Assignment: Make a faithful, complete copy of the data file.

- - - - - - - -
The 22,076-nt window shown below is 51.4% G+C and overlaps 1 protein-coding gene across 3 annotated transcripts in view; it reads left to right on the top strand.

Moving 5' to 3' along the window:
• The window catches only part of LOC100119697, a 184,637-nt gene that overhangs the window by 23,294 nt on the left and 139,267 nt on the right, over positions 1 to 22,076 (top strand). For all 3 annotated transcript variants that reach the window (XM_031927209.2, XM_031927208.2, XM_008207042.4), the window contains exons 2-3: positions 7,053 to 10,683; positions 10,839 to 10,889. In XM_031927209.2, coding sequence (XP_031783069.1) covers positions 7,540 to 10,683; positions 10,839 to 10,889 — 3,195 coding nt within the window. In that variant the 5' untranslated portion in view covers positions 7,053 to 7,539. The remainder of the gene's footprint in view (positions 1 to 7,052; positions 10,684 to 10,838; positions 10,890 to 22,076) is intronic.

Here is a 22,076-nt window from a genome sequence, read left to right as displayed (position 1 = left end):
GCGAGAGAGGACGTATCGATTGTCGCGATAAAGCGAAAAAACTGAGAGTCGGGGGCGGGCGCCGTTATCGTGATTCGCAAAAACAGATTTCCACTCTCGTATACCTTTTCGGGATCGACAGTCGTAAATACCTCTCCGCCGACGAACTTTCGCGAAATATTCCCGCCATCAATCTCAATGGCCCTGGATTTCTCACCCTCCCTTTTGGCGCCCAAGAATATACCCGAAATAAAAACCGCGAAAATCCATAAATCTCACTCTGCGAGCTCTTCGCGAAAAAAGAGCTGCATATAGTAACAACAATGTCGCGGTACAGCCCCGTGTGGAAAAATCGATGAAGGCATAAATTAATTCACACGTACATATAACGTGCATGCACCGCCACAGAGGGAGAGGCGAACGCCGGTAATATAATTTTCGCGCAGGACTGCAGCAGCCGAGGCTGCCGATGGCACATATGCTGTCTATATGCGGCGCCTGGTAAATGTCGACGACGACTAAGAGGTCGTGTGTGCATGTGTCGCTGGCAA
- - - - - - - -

The 22,076-nt window shown below is 51.4% G+C and overlaps 1 protein-coding gene across 3 annotated transcripts in view; it reads left to right on the top strand.

Moving 5' to 3' along the window:
• The window catches only part of LOC100119697, a 184,637-nt gene that overhangs the window by 23,294 nt on the left and 139,267 nt on the right, over positions 1 to 22,076 (top strand). For all 3 annotated transcript variants that reach the window (XM_031927209.2, XM_031927208.2, XM_008207042.4), the window contains exons 2-3: positions 7,053 to 10,683; positions 10,839 to 10,889. In XM_031927209.2, coding sequence (XP_031783069.1) covers positions 7,540 to 10,683; positions 10,839 to 10,889 — 3,195 coding nt within the window. In that variant the 5' untranslated portion in view covers positions 7,053 to 7,539. The remainder of the gene's footprint in view (positions 1 to 7,052; positions 10,684 to 10,838; positions 10,890 to 22,076) is intronic.

Here is a 22,076-nt window from a genome sequence, read left to right as displayed (position 1 = left end):
GCGAGAGAGGACGTATCGATTGTCGCGATAAAGCGAAAAAACTGAGAGTCGGGGGCGGGCGCCGTTATCGTGATTCGCAAAAACAGATTTCCACTCTCGTATACCTTTTCGGGATCGACAGTCGTAAATACCTCTCCGCCGACGAACTTTCGCGAAATATTCCCGCCATCAATCTCAATGGCCCTGGATTTCTCACCCTCCCTTTTGGCGCCCAAGAATATACCCGAAATAAAAACCGCGAAAATCCATAAATCTCACTCTGCGAGCTCTTCGCGAAAAAAGAGCTGCATATAGTAACAACAATGTCGCGGTACAGCCCCGTGTGGAAAAATCGATGAAGGCATAAATTAATTCACACGTACATATAACGTGCATGCACCGCCACAGAGGGAGAGGCGAACGCCGGTAATATAATTTTCGCGCAGGACTGCAGCAGCCGAGGCTGCCGATGGCACATATGCTGTCTATATGCGGCGCCTGGTAAATGTCGACGACGACTAAGAGGTCGTGTGTGCATGTGTCGCTGGCAA